The downside is we would most certainly NEED to look into population control, possibly using extreme measures such as forced sterilization (well at least on those who will live forever anyhow - fair trade I think).  This world cannot possibly sustain an ever increasing population of immortal beings.  Ah who an I kidding?  Only rich people will get nanomachines so business as usual for the rest of us.

Yeah I am going off nothing based FTA, as what they are describing is NOT nanomachines.
 
2014-02-11 12:15:49 AM  
GOD DAMN YOU, KURZWEIL!
 
2014-02-11 12:45:37 AM  

Nefarious: higher res picture

[fc02.deviantart.net image 645x421]


Those guys can't even give Mike a decent haircut. I definitely wouldn't trust them to perform surgery.
 
2014-02-11 01:41:28 AM  
I love the idea of this technology, but hate the idea of a swarm of these remotely controlled micro devices possibly being hacked or manipulated for malicious purposes...
 
2014-02-11 02:02:13 AM  
So wait, I can't have nanobots and meth inside my body at the same time?  There goes my weekend plans.
 
2014-02-11 06:55:39 AM  
Dammit. Wil got drunk, passed out, and left the container open again....
 
2014-02-11 07:37:01 AM  
Wow, can't believe I missed this thread. This are my field!

These aren't 'nanobots' in the classical, sci-fi sense, and we are *SO FAR* from that style of nanobots it's not even funny. (If that style of nanobot is even *POSSIBLE*.)

The best way I can describe the current state of nanotech is this:

We are currently getting *very*, very good at making a variety of nano-scale shapes and using them in different fashions. A lot of materials have some very useful properties on the nanoscale (gold and silver in particular have very interesting optical properties on the nanoscale, that can be used in a variety of ways. Including medically). You could think of this akin to... well, to stone-age man, actually. "This small sharp rock... knife! This bigger, flat sharp rock: AXE! Long smooth rock, SHOVEL!" Or "Ugg make wheel!"

But *combining* these nanoparticles together into complex shapes is *really, really farking hard*, and that's what a number of people (and me/my advisor!) are working on. This would be akin to figuring out how to attack, say, the sharp axe-rock to a stick of wood, or "Ugg put stick *Through* wheel! Make axle!" )

One of the reasons it's so hard is simply because nanoscale matter/materials *aren't stable* inherently: If you put, say, a bunch of *bare* gold nanoparticles into a solution, they are going to clump very, very fast to form bulk gold. (Most synthesized gold nanoparticles are *not* bare when you make them: a lot come with a citrate coating as a byproduct of the synthesis process). To keep nanoparticles apart, you need to either coat them in something that's charged, so they repel each other, or a steric coating, which you can think of like teflon.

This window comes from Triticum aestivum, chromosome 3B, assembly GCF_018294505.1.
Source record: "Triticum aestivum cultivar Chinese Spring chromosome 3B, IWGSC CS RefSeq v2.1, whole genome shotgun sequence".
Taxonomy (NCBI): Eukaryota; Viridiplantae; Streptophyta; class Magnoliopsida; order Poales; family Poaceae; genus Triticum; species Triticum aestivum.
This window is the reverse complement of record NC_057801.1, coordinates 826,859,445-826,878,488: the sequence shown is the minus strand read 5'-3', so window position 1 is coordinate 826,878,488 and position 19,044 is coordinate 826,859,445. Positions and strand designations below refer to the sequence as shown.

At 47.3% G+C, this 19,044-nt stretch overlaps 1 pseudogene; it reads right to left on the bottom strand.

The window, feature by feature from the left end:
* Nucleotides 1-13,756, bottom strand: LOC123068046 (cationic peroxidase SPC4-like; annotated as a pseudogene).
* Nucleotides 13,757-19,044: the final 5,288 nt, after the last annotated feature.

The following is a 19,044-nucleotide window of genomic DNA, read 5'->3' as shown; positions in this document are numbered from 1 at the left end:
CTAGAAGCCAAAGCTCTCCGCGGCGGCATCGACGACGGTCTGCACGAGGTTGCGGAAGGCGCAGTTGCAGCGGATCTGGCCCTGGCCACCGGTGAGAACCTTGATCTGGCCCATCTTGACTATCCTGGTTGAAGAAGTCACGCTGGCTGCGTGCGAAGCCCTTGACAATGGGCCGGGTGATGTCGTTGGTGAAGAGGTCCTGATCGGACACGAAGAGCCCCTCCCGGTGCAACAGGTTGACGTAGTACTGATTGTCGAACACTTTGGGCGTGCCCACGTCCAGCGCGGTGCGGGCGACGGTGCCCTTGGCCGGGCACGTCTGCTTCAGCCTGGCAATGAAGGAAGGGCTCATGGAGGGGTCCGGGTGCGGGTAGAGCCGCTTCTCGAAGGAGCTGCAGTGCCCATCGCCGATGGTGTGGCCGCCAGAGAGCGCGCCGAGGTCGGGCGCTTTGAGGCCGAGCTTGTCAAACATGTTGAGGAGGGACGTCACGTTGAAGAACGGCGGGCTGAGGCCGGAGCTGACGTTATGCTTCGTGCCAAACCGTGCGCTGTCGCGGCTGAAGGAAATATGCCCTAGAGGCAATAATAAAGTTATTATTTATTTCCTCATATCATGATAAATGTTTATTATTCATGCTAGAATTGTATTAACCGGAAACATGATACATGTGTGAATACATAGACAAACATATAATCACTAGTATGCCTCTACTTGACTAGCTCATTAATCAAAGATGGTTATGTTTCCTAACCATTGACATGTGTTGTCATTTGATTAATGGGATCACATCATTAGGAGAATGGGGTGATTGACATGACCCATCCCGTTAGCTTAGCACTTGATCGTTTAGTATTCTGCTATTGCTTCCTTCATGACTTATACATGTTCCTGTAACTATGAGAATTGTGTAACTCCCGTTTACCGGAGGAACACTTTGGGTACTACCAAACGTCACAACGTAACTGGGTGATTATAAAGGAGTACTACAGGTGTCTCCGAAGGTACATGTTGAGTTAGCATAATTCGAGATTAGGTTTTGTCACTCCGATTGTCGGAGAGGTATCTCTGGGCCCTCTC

But that makes it hard to combine nanoparticles chemically: Becuase you've coated them in something to *keep them from interacting with stuff*. So you have to start doing fun chemical trickery (or, well, my advisor/the research I'm doing involves manipulating the interesting optical properties of gold to break/damage a special coating selectively), and it can be a huge pain in the ass.

That said, even non-nanobot nanotech has a *lot* of potential medical uses. It's an exciting field to be in!


Reverend J: By "nanobots" they mean "nanoparticle that is made of two metals then were shook with ultrasound" then yeah I guess so.

/Not particularly impressed


Eh that's actually about as good as nanotech gets these days. And you'd be *AMAZED* at what you can do with just properly-shaped nanoparticles.

blacksharpiemarker: I love the idea of this technology, but hate the idea of a swarm of these remotely controlled micro devices possibly being hacked or manipulated for malicious purposes...


I wouldn't worry too much about it: I'm not entirely convinced that style of nanobot is *possible*, and if it is, we are... really, really far from it.

Glockenspiel Hero: I'm already full of organic nanobots that fight disease and tumors. They're amazing devices: they remember details of infectious cells for decades, and as soon as they find them some models attach tags telling other hunter-killer nanobots to destroy the invader.

We typically use names like "memory B-cell", "antibody" and "cytotoxic T-cell" for them.


*PEDANT MODE ACTIVATE* Technically those would be 'micro-bots', given their size scale (On the order of 10 um or so).

*PEDANT MODE DEACTIVATE*
 
2014-02-11 09:12:48 AM  

Russ1642: Any story that involves imagining some future tech belongs in a sci fi periodical.


speculation has no place in intellectual and cultural discourse! Imagined possibilities are lies and must be confined to the ghetto of genre fiction for some stupid reason!
 
2014-02-11 04:11:10 PM  
what if the nanobots are on METH?